Elon Musk's Grasshooper vehicle has inched a little closer to becoming a viable VTVL (vertical takeoff, vertical landing) rocket, last week completing its highest flight to date.
A video published by SpaceX on YouTube shows the ten-storey-tall jumper reaching 744 metres in altitude (a snip over 2,500 feet) before performing its now-routine rocket powered descent and touchdown.
Along with the divert test conducted in August, in which Grasshopper executed a lateral manoeuvre that took it 100 metres from its launch pad and back, the project is nearing a point where SpaceX will test it in a real-world configuration.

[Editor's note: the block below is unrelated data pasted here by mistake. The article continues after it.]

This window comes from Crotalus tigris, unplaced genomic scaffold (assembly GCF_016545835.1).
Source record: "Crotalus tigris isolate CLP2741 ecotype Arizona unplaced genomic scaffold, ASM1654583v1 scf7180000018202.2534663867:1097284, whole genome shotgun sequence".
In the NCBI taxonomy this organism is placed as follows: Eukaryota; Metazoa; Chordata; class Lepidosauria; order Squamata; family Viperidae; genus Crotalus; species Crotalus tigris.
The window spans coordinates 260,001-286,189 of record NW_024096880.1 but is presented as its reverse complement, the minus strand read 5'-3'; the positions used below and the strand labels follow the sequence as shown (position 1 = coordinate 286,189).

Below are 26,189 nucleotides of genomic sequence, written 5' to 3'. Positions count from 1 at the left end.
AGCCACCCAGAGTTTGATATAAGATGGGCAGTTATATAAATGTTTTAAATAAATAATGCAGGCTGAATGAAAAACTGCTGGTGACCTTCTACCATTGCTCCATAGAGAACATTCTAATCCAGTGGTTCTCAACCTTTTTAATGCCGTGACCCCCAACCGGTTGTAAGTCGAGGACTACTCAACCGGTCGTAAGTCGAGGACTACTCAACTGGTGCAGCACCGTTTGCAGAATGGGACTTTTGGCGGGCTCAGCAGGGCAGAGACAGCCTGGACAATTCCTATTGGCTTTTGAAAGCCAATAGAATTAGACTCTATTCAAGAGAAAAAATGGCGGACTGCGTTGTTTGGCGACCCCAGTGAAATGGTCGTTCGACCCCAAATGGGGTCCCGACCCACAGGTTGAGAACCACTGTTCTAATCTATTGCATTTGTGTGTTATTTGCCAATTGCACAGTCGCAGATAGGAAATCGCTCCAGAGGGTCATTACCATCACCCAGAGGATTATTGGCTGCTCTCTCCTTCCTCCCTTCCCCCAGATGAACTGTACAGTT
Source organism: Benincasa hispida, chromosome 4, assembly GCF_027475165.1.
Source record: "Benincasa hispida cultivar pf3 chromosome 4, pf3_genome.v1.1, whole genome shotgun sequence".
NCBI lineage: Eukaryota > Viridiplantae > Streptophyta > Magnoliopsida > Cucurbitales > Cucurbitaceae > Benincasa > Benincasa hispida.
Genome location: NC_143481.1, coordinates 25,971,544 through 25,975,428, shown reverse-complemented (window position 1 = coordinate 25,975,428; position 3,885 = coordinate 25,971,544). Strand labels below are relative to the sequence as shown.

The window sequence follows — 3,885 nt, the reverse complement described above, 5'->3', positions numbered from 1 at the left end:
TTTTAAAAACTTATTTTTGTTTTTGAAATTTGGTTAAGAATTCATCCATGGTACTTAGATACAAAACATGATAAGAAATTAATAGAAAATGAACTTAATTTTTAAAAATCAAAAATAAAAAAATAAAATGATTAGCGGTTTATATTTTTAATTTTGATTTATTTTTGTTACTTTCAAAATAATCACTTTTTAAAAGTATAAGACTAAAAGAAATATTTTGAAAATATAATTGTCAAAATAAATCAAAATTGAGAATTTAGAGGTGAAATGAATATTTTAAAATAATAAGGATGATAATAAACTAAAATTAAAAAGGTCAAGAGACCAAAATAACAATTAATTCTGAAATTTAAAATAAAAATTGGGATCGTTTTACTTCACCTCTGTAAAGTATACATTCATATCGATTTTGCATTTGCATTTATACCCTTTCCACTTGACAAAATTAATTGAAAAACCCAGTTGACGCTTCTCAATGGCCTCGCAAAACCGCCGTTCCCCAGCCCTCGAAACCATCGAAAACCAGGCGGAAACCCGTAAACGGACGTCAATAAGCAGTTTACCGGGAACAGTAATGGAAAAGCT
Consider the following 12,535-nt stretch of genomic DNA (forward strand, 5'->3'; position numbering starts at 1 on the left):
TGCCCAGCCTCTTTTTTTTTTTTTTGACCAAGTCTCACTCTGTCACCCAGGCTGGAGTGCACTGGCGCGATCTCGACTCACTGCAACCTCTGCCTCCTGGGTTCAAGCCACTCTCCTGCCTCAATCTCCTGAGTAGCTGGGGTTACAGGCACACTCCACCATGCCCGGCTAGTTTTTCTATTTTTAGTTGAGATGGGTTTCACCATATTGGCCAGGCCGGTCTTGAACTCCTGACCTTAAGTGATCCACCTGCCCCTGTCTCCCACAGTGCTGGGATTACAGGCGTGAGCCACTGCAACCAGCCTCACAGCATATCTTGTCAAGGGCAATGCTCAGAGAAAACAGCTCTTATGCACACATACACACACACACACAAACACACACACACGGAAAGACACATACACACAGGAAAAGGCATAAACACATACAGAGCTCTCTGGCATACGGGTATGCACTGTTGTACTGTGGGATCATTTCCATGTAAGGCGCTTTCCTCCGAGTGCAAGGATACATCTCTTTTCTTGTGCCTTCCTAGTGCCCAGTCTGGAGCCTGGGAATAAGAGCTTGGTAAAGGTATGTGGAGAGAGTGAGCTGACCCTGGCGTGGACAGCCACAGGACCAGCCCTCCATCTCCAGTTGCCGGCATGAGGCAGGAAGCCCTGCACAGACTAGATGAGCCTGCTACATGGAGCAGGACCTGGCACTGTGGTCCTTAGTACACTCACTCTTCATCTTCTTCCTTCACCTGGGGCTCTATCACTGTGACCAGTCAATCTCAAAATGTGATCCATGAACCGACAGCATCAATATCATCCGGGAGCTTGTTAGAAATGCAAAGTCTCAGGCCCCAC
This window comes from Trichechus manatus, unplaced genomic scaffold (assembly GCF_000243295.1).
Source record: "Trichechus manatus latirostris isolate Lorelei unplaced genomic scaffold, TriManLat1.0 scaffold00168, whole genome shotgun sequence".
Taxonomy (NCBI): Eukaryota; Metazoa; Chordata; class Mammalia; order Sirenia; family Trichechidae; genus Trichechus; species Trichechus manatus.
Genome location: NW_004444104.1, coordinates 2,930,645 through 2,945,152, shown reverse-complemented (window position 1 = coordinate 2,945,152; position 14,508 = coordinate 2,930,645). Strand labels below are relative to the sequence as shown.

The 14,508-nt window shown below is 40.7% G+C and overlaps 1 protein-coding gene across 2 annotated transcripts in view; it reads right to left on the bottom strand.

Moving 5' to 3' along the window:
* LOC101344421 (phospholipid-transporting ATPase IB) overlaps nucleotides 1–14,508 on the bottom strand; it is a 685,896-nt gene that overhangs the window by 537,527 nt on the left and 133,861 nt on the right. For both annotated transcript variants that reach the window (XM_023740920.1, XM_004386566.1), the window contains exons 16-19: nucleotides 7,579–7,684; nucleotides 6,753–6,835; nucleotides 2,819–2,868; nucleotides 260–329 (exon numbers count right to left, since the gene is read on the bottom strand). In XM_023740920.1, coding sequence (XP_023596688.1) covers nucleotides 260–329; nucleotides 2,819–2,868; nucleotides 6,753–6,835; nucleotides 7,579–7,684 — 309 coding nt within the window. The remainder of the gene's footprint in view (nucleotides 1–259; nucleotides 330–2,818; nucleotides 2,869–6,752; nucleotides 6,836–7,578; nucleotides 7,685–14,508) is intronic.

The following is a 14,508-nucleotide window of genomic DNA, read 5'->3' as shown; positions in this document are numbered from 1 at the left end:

Grasshopper is based on the first stage of a Falcon 9 rocket with a Merlin 1D engine. In nearly* every space-faring craft ever built, the launcher is a throwaway that burns up or drops in the ocean.
SpaceX wants to cut the cost of launches by creating reusable boosters that return to the launchpad. That's because most of the cost of a liftoff is isn't in the fuel (around $200,000 for each flight) but embedded in the use-once-and-discard launchers.
With a fully-developed Grasshopper, the first stage would become reusable, at the cost of some extra fuel and sundry engineering efforts. ®
A reader has taken me to task on the basis that the X15 didn't drop anything into the ocean. Ok, so in nearly every space-faring craft, the booster drops into the ocean. In my defence, the X15 reached near-space and didn't use separate boosters anyhow.
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